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Egypt Borrowing Costs Drop for 4th Week as Banks Lock-in Rates

July 25 (Bloomberg) -- Egypt’s borrowing costs declined and bids for one-year treasury bills rose to a three-month high as lenders sought to lock in higher rates on bets yields will keep falling once political tensions settle.

The North African country sold 4 billion Egyptian pounds ($571 million) of one-year T-bills, meeting its target as the average yield decreased 19 basis points to 13.82 percent, the lowest since March. Bids on the securities were 2.56 times the amount offered, the highest since April, according to central bank data on Bloomberg.

One-year yields plunged 158 basis points, or 1.58 percentage points, in the four auctions since the army forced former President Mohamed Mursi out of office on July 3, named an interim government and put forward a timetable for fresh elections. Egypt secured $12 billion of aid from Persian Gulf countries after the move, placing it on better economic footing once violence between Mursi’s supporters and security forces eases, said Amr Seif, chief dealer at Piraeus Bank Egypt SAE.

“When yields are going down, you try to lock on the high interest rates as long as possible,” Seif said by phone. “The market ignored the political tension but reflected the sentiment that the government will probably be more efficient.”

Egypt, which is facing the Middle East’s biggest budget deficit as a percentage of economic output, is seeking to raise a record 200 billion Egyptian pounds of local-currency debt this quarter. The average yield on 3 billion pounds of six-month bills dropped 19 basis points to 13.33 percent at today’s auction. The benchmark EGX 30 Index of equities also trimmed an earlier retreat of as much as 1.5 percent to close 0.1 percent lower at 5,352.56.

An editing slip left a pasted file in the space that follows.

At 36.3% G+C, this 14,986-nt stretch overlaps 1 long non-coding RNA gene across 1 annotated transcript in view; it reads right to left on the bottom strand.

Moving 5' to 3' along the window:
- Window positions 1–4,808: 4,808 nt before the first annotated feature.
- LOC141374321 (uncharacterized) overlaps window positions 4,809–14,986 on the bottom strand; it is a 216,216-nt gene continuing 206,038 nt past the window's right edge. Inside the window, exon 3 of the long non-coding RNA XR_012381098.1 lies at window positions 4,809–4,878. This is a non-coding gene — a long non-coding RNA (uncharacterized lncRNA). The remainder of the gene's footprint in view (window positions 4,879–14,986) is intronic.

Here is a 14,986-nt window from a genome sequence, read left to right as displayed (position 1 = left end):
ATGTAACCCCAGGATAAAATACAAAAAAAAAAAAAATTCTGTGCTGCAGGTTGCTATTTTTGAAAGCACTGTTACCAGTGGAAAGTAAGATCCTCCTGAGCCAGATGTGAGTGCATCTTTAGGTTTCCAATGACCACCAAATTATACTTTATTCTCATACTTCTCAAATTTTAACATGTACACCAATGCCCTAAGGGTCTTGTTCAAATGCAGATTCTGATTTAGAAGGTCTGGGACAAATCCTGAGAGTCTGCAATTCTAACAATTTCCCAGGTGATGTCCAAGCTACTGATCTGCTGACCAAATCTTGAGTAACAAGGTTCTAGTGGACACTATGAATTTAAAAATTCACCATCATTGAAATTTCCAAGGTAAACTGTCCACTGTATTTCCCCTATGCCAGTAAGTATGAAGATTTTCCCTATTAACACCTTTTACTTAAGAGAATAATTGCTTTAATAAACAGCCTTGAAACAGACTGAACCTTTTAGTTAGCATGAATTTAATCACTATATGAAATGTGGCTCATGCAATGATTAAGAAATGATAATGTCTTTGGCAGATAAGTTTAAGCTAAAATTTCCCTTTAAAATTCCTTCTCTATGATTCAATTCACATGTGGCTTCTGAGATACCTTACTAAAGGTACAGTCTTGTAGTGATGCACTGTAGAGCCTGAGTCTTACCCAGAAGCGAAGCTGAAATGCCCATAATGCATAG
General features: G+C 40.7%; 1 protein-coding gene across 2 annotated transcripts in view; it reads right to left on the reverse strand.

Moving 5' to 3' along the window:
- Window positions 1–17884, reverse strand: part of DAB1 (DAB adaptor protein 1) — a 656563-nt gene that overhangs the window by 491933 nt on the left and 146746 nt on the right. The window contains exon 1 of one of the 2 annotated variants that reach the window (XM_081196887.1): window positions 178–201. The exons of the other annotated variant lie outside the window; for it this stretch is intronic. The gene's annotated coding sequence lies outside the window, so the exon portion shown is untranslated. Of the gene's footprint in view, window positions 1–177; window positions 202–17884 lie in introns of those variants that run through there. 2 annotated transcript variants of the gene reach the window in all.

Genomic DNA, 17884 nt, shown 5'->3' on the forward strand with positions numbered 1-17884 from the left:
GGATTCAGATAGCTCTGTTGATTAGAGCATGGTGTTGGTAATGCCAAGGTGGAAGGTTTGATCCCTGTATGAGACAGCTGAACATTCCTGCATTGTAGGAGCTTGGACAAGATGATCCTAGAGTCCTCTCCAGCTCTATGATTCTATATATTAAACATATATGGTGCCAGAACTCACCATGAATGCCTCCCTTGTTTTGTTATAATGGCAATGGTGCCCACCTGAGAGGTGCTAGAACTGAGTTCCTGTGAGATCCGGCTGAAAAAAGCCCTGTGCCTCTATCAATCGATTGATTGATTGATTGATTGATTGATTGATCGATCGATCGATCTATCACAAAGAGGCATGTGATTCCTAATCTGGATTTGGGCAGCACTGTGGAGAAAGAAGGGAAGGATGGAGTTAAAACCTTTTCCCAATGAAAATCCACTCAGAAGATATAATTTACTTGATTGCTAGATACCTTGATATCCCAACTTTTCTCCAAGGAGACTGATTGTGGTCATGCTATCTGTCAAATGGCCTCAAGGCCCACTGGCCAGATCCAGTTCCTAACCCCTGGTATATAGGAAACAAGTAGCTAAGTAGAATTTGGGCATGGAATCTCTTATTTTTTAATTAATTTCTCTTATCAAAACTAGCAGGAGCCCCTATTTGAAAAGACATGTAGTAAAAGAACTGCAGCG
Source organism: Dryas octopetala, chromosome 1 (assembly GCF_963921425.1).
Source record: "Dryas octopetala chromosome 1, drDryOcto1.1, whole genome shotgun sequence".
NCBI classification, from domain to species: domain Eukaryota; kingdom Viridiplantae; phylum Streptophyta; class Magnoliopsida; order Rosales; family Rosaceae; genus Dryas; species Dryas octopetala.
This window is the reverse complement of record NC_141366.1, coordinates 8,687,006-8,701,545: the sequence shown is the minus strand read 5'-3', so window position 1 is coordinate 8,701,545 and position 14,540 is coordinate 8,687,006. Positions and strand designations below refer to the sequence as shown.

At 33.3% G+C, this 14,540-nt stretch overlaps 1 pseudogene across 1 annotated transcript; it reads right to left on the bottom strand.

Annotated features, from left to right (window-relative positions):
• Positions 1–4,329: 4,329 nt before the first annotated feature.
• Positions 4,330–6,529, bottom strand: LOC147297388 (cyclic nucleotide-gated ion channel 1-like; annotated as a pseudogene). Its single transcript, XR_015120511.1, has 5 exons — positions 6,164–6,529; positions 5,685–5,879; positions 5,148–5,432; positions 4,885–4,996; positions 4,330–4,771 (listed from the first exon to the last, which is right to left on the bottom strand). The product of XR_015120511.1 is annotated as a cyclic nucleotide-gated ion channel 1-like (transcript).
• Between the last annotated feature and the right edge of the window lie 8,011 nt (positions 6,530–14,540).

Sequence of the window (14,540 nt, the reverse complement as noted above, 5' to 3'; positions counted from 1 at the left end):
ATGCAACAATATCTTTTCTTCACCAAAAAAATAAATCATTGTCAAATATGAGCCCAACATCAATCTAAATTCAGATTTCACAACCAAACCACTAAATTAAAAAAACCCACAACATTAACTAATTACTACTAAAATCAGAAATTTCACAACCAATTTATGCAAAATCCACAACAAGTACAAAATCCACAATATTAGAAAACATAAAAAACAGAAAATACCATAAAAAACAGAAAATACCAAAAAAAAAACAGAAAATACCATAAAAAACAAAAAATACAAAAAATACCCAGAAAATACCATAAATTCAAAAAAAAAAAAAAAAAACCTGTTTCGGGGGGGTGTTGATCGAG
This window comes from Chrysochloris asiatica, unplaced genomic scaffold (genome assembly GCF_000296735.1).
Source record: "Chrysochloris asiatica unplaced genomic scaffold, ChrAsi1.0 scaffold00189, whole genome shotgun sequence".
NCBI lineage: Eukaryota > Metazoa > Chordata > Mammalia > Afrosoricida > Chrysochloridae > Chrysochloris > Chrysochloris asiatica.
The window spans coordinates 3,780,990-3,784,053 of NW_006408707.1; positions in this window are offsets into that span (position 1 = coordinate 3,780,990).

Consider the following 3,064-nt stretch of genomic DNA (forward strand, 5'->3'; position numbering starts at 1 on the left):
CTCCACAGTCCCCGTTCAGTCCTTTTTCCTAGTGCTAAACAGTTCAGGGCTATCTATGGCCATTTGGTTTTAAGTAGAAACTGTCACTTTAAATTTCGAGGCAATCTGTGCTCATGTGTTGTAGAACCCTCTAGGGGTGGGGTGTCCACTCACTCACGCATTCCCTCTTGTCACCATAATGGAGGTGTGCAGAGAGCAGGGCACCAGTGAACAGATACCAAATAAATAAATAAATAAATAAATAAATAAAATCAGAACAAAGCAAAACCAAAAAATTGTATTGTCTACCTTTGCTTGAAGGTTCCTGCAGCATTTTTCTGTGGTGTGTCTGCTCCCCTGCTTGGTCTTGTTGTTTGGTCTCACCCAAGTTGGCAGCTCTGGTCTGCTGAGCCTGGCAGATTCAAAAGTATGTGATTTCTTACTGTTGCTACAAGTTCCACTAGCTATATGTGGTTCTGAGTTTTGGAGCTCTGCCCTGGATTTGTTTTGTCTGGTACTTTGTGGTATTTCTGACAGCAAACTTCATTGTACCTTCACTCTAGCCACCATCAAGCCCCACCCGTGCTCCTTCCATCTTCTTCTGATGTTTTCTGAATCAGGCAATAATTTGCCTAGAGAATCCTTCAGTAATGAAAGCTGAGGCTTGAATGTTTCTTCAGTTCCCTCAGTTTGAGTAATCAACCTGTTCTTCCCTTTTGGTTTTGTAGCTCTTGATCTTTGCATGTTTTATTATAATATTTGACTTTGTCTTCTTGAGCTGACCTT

‘Very Negative’

The measure slumped 1.7 percent, the most since July 8, yesterday after Defense Minister and Deputy Prime Minister Abdelfatah al-Seesi called on all “honorable” Egyptians to rally tomorrow to back the army as it seeks to combat “terrorism.” Supporters of Mursi and his Muslim Brotherhood have held daily protests since the army’s July 3 intervention, demanding his reinstatement and frequently clashing with opponents and security forces.

The yield on the government’s benchmark $1 billion of 5.75 percent bonds maturing in 2020, which plunged more than 200 basis points in the weeks after Mursi’s removal, has climbed 16 basis points this week to 8.61 percent at 4:09 p.m. in Cairo, data compiled by Bloomberg show.

“We are in a very critical situation now, no one can expect what will happen tomorrow and how the day will end,” Margo Moussa, head of research at Cairo-based Arab Finance Brokerage, said by phone. “If violence spreads and escalates that would be very negative.”

Default Risk

Moody’s Investors Service maintained its negative outlook on Egypt’s debt yesterday and affirmed a rating of Caa1, its fifth-lowest junk score, saying the country faces a deepening political divide after Mursi’s ouster.

The Brotherhood has called Mursi’s removal a coup against Egypt’s first freely elected civilian president. The group has also planned mass rallies for tomorrow, and Essam El-Erian, vice-chairman of the Brotherhood’s Freedom and Justice Party, said al-Seesi’s call was a “threat to plunge the country into seas of blood” to which Egyptians would not respond.

Egypt’s credit default swaps, contracts insuring the nation’s debt against default, have risen 28 basis points this week to 776, after increasing 93 basis points last week.

To contact the reporter on this story: Tamim Elyan in Cairo at telyan@bloomberg.net

To contact the editor responsible for this story: Claudia Maedler at cmaedler@bloomberg.net

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